Because I went 10 days past my due date, the decision was made to induce me. After two and a half hours of pushing, forceps were used to assist my baby out of the birth canal.
The OBGYN who was working with me decided to allow my perineum to tear on its own rather than undertake an episiotomy. After my baby was delivered, I was left with a third degree tear.
A third degree vaginal tear involves the vaginal tissues, perineal muscles and the anal sphincter. If you are having a difficult time picturing this, my vagina was torn almost all the way to my bum hole (but not all the way through as that would then become a fourth degree tear). And yes, it was awful.
To make matters increasingly difficult, sometime within the first two weeks, my stitches fell out and an infection developed (that is right…an infection in a part of the body that is damn near impossible to keep consistently clean without proper bladder control). Because of the time it would take to heal the infection, the OBGYN decided my perineum would have to heal without stitches. He thought he would have to operate to repair the damage but I was lucky and did not require this.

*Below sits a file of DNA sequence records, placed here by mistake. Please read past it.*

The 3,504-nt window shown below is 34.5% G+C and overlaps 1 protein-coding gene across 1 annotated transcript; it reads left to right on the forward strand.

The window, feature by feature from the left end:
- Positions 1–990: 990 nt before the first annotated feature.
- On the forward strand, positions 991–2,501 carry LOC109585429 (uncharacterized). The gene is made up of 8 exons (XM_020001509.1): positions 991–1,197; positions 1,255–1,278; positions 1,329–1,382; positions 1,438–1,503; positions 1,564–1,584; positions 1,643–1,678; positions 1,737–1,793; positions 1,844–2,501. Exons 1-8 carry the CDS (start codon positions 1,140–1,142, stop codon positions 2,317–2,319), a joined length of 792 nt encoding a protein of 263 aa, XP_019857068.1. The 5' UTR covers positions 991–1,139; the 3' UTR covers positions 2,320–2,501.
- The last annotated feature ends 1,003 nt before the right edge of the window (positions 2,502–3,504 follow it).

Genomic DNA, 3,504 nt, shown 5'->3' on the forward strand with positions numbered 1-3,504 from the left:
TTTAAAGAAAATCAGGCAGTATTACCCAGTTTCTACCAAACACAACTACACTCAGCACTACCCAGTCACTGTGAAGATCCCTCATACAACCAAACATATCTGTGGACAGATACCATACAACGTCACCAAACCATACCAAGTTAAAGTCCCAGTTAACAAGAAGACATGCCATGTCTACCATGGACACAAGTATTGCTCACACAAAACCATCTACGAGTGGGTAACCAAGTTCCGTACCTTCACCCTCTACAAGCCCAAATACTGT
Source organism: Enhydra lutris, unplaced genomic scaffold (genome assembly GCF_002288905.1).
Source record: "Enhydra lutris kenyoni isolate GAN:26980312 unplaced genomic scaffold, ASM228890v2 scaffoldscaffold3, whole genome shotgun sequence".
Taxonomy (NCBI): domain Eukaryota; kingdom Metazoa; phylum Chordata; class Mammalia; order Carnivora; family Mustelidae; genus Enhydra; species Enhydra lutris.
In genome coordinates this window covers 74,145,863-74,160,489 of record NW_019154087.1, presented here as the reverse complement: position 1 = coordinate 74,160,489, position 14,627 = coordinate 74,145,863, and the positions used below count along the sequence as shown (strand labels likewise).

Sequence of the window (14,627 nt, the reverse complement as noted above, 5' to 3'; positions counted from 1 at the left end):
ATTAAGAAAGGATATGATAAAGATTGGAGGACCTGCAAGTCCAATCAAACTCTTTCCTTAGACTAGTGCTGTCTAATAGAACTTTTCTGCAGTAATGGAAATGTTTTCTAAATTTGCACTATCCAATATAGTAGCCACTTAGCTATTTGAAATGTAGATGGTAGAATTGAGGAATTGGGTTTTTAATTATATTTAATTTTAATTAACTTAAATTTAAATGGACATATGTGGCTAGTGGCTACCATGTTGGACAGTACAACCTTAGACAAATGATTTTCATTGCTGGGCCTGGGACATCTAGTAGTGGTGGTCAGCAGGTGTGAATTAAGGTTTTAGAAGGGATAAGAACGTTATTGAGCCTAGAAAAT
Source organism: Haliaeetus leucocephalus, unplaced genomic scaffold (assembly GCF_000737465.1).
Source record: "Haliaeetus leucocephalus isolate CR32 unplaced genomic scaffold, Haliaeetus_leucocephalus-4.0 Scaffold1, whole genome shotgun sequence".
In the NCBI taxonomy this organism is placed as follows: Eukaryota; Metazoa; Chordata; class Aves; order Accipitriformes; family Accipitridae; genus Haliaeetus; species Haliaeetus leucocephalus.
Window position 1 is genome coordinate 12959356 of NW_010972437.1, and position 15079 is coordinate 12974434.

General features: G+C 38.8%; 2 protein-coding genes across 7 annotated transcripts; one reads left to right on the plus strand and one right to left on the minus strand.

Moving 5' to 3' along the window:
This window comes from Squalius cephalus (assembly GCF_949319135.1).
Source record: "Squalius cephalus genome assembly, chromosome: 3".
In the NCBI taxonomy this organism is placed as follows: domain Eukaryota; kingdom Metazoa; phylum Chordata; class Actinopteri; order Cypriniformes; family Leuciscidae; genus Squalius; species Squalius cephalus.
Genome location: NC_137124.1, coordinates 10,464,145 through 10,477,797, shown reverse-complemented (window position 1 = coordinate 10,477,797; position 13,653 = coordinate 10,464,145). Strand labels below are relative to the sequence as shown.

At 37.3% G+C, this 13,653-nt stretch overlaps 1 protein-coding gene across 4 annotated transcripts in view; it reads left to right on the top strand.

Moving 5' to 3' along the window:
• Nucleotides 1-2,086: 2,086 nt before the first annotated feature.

As you can imagine, a lot of things happened in a short period of time. And though there was plenty of information passing between myself and the physicians that cared for me, with everything going on (new baby, meds, trauma), I was not retaining a lot. And though I felt the physicians around me were providing me with excellent care, I did not feel as though there was enough specific information with regard to the rehabilitation I would need. What I did receive was a referral to pelvic floor physiotherapy. On my own, I had a knack for Google and a love of Pilates.